“THE meddling priest” is a description that still sits well with Jesuit priest, law professor and Queenslander Fr Frank Brennan.
In his first week as chief executive officer of Catholic Social Services Australia, Fr Brennan said he had a clear plan for change.
“We are living in a society where the gap between rich and poor is becoming wider, and I thought, well, something has to be done about that,” Fr Brennan, who has spent many years dedicated to the enhancement of Aboriginal rights and the rights and entitlements of refugees and asylum seekers, said.
It was Fr Brennan’s 1998 involvement in the Wik Aboriginal debate that promoted former Prime Minister Paul Keating to describe him as “the meddling priest”.
Now, Fr Brennan sees his five-year appointment as chief executive officer as just as important in advocating for social justice.
He hopes the job will take him from the corridors of power in Canberra to towns and regional communities across the country.
“I intend to use my expertise and the lived experience of the tens of thousands of people who rely on services provided by the national network of Catholic social services to help our federal politicians and bureaucrats to devise policies that assist those most in need,” he said.
“Now if that’s meddling, I’m happy to do it, particularly in seeking the dignity of those who are the poorest, most marginalised, those who are least likely to have the political muscle when it comes to those in parliament.”
Catholic Social Service Australia is an umbrella body for more than 10,600 staff across 56 organisations, delivering services from 650 sites across the country, and directly assisting 450,000 people a year. CSSA also represents 6000 volunteers.
In taking the reigns, Fr Brennan said the organisation required a greater participation by people, a greater sense of solidarity with “those we serve”, and a greater “joy in terms of proclamation of the Gospel”.
“People are mistrustful of major political parties at the moment, and I thought one of the strengths of the Church tradition is that we’ve got Catholic social teaching which would insist that any proposed policy should meet three tests: equitable, sustainable (in the spirit of Laudato Si’), and truly respectful of the dignity of the poor,” he said.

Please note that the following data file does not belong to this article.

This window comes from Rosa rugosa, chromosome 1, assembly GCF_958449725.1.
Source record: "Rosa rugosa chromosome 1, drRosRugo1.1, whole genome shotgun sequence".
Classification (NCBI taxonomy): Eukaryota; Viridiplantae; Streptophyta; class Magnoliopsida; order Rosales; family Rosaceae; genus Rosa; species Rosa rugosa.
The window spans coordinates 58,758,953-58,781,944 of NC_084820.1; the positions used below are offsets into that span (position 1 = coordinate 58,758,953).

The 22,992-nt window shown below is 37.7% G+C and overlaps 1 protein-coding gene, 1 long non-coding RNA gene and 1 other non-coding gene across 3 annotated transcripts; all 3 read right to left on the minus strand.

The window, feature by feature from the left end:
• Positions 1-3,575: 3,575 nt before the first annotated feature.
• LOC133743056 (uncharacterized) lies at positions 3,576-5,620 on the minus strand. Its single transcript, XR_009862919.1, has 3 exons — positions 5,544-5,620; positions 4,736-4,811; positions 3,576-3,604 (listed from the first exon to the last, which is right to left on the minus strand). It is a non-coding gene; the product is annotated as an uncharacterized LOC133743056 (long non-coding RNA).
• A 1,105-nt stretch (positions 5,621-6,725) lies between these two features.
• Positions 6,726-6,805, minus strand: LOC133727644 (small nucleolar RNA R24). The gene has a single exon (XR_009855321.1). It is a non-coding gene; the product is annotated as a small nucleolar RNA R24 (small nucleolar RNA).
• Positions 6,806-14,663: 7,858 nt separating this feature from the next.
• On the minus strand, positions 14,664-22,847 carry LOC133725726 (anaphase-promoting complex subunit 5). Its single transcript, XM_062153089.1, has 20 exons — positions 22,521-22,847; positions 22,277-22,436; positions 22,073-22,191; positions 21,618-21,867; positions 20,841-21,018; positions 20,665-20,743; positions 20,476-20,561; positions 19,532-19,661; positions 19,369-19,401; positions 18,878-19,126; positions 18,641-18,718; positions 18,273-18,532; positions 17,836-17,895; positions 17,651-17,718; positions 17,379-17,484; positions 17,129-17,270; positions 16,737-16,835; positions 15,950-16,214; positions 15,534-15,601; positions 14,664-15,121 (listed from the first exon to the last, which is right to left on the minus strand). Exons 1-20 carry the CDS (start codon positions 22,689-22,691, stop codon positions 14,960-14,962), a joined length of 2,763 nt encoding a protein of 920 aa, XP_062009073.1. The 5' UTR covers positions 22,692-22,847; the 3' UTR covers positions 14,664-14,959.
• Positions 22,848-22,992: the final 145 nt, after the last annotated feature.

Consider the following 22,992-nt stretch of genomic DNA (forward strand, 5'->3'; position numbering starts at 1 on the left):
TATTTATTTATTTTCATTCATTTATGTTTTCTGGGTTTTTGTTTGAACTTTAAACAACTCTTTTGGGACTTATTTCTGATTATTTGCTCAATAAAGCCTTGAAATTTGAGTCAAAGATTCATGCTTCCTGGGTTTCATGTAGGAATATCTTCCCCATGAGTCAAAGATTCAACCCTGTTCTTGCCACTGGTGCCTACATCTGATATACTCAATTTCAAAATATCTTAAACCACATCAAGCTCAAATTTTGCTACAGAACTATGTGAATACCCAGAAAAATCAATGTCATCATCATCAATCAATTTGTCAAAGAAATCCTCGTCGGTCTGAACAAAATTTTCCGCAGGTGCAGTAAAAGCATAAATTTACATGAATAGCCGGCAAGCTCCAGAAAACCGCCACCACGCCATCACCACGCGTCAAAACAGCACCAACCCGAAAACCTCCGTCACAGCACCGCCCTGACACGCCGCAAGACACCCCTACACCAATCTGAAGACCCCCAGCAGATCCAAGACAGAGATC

“These are very hard times for the Catholic Church in Australia, particularly with the devastating revelations of the Royal Commission, but at the same time we have a wonderful Pope Francis, who has called us back to our roots in terms of the Gospel being a message of mercy and joy.
“And I thought what can we do in order to have the Australian Church take on a bit more of what I would call ‘the Francis effect’, where we can be out, not only proclaiming, but through our actions doing this.
“I thought it’s really Catholic Social Services that is the neatest fit of what are the crying needs of our increasingly unequal society and how do we replicate what Pope Francis is speaking about.”
Fr Brennan intends to travel widely to hear concerns and look for solutions. In Queensland, he’ll soon visit Townsville after a request for him to meet local organisations and Church personnel.
He also has a trip scheduled to Palm Island.
“I want to get out there particularly to remoter parts of Australia. I want to be there meeting and encouraging our staff no matter how remote their location, meeting people they serve,” he said.
“It’s a very privileged opportunity to be outside the corridors of power just meeting people in their ordinary situations, but then trying to translate that into what should be policy and legal changes.”
Fr Brennan, who first studied at Downlands College in Toowoomba, and at the University of Queensland, has had long involvement with Aboriginal issues.
In 1975 he worked in the inner Sydney parish of Redfern with priest activist Fr Ted Kennedy, where he also met and worked with Mum (Shirl) Smith, among others who were founding indigenous Australian legal, health and political initiatives.
For the past eight years Fr Brennan has lived in Canberra, working as professor of law in the Public Policy Institute at the Australian Catholic University.
He said he “helps out” in one of the city’s busiest parishes each weekend “and will continue to do that”.
He is also on the city’s prisoner roster as a chaplain and finds the work “a privilege”.
“It’s there that you find young men wrestling with the big questions of their lives, and often celebration of the Eucharist can be a still point in what is a desolate existence otherwise,” he said.
“If you are in touch with ordinary people who have had very difficult lives you know that change comes very slowly and very incrementally and anything you might do needs a good dose of grace as well.”
– Mark Bowling